According to Australian longitudinal studies and health data, there remains a high incidence of mental health problems amongst men. As many as 1 in 4 men will experience a mental illness in their lifetime. Certain psychiatric disorders, substance abuse problems and issues like loneliness are also statistically more prominent among populations of men (AIHW, 2020). Suicide and suicidality remain leading concerns that disproportionately impact men, who represent about 75% of deaths by suicide (ABS, 2020). We also know that men in certain communities, jobs or social and family situations can be at increased risk of experiencing mental health problems.
Positive actions for men to consider taking:
1. Think about what mental well-being means to you.

  • What causes you stress in life?
  • What do you do to combat that stress?
  • What makes you happy?
  • Would you say you are mentally healthy?
  • What habits can you change or introduce to improve your mental health?

Doing a self-assessment of your own mental health is important – sometimes we don’t notice how ‘bad’ things have gotten until they start to cause us problems. It’s never too late to act. If your answers to these questions are positive that’s great, but there’s always room to keep working on mental health.
2. Improve your physical health for your mental health.
Understand that various physical factors can impact your mental well-being. Here are some key things to consider:

  • Get some regular exercise
  • Make sure you get quality sleep
  • Eat a healthy, balanced diet
  • Drink plenty of water
  • Avoid/limit harmful substance e.g. alcohol and other drugs
  • Take time to rest when you’re sick or injured
  • Make the time to get a physical health check.

3. Practice things that enrich your life.
Finding enjoyment and satisfaction in life is important to our mental well-being. What that looks like is different for everyone, but some common examples include:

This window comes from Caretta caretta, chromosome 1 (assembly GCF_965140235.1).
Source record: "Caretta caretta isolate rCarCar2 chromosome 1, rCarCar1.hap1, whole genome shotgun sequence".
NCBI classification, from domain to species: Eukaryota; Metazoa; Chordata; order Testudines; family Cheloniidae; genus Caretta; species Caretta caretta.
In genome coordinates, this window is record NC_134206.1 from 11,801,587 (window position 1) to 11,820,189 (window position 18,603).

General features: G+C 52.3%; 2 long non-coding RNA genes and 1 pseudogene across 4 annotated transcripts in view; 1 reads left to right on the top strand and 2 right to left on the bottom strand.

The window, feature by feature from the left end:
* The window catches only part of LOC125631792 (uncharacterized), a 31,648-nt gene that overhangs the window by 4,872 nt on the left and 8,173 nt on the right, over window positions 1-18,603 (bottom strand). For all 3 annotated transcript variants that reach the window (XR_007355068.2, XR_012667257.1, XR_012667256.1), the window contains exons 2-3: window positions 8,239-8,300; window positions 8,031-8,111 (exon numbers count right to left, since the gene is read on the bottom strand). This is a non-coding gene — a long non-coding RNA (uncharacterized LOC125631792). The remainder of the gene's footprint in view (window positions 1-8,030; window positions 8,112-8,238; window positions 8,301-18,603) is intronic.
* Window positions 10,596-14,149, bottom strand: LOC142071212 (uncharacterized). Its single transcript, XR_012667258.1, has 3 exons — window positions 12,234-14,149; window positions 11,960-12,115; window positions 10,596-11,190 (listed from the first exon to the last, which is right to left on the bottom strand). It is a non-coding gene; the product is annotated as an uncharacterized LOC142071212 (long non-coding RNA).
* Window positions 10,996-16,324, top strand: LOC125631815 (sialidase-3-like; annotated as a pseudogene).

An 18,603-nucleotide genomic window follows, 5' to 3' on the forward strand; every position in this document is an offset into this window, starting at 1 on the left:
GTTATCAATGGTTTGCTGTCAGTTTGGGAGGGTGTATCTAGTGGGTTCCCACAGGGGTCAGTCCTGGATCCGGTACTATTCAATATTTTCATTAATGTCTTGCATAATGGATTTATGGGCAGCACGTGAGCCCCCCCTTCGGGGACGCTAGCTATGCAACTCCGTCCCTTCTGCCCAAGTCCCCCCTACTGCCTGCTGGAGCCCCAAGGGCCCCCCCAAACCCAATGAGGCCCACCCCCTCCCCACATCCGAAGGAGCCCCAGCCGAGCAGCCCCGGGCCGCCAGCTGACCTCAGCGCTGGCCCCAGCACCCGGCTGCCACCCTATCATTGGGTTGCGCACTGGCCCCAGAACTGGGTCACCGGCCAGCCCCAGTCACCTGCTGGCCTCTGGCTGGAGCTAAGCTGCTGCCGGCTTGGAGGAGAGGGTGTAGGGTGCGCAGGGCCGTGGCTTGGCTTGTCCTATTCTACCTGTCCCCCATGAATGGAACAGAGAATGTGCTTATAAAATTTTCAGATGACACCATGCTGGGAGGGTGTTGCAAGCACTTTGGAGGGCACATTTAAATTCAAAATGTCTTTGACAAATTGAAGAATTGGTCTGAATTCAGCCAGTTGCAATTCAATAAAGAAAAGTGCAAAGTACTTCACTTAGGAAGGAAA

• Gain new skills or knowledge
  • Pursue hobbies, sports and other personal interests
  • Set yourself realistic but aspirational goals for things to do or achieve and start taking steps towards them
  • Give back – it’s been proven that things like giving, volunteering and supporting others can also help you.

4. Practice healthy relationships.
The relationships we have with our family members, romantic and sexual partners, friends and colleagues are all important to well-being.

  • Make quality time for healthy, respectful and fulfilling relationships
  • Socialise with others in a way that works for you, e.g. catch up with friends, join a social group or even just call someone for a chat. Some people need lots of social interaction to be happy, others need less.
  • Know your own boundaries and respect those of others. If a relationship is causing you distress take positive action. Help is available from relationship counsellors, mediators and mental health professionals.

5. Address mental health problems.
If you are feeling low, sad, distressed or overwhelmed much of the time, or if you feel like you are not coping with any aspect of your life, there is no shame or harm in seeking help.